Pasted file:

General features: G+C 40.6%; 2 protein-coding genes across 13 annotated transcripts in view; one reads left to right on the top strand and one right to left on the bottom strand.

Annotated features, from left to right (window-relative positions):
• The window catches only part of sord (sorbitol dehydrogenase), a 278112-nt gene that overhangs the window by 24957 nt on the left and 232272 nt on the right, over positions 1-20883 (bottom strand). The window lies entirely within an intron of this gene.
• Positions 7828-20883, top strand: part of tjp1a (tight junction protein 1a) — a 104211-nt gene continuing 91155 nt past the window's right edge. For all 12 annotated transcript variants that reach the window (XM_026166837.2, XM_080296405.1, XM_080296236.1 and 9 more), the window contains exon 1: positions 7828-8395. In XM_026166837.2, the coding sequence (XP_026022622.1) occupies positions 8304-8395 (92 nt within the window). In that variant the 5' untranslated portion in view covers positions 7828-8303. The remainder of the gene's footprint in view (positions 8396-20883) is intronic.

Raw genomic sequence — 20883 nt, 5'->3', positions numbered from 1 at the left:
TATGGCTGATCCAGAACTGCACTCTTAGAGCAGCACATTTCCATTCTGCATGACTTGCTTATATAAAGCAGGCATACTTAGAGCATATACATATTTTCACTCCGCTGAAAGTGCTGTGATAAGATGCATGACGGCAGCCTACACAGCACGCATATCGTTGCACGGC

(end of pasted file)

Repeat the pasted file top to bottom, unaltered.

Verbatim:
General features: G+C 40.6%; 2 protein-coding genes across 13 annotated transcripts in view; one reads left to right on the top strand and one right to left on the bottom strand.

Annotated features, from left to right (window-relative positions):
• The window catches only part of sord (sorbitol dehydrogenase), a 278112-nt gene that overhangs the window by 24957 nt on the left and 232272 nt on the right, over positions 1-20883 (bottom strand). The window lies entirely within an intron of this gene.
• Positions 7828-20883, top strand: part of tjp1a (tight junction protein 1a) — a 104211-nt gene continuing 91155 nt past the window's right edge. For all 12 annotated transcript variants that reach the window (XM_026166837.2, XM_080296405.1, XM_080296236.1 and 9 more), the window contains exon 1: positions 7828-8395. In XM_026166837.2, the coding sequence (XP_026022622.1) occupies positions 8304-8395 (92 nt within the window). In that variant the 5' untranslated portion in view covers positions 7828-8303. The remainder of the gene's footprint in view (positions 8396-20883) is intronic.

Raw genomic sequence — 20883 nt, 5'->3', positions numbered from 1 at the left:
TATGGCTGATCCAGAACTGCACTCTTAGAGCAGCACATTTCCATTCTGCATGACTTGCTTATATAAAGCAGGCATACTTAGAGCATATACATATTTTCACTCCGCTGAAAGTGCTGTGATAAGATGCATGACGGCAGCCTACACAGCACGCATATCGTTGCACGGC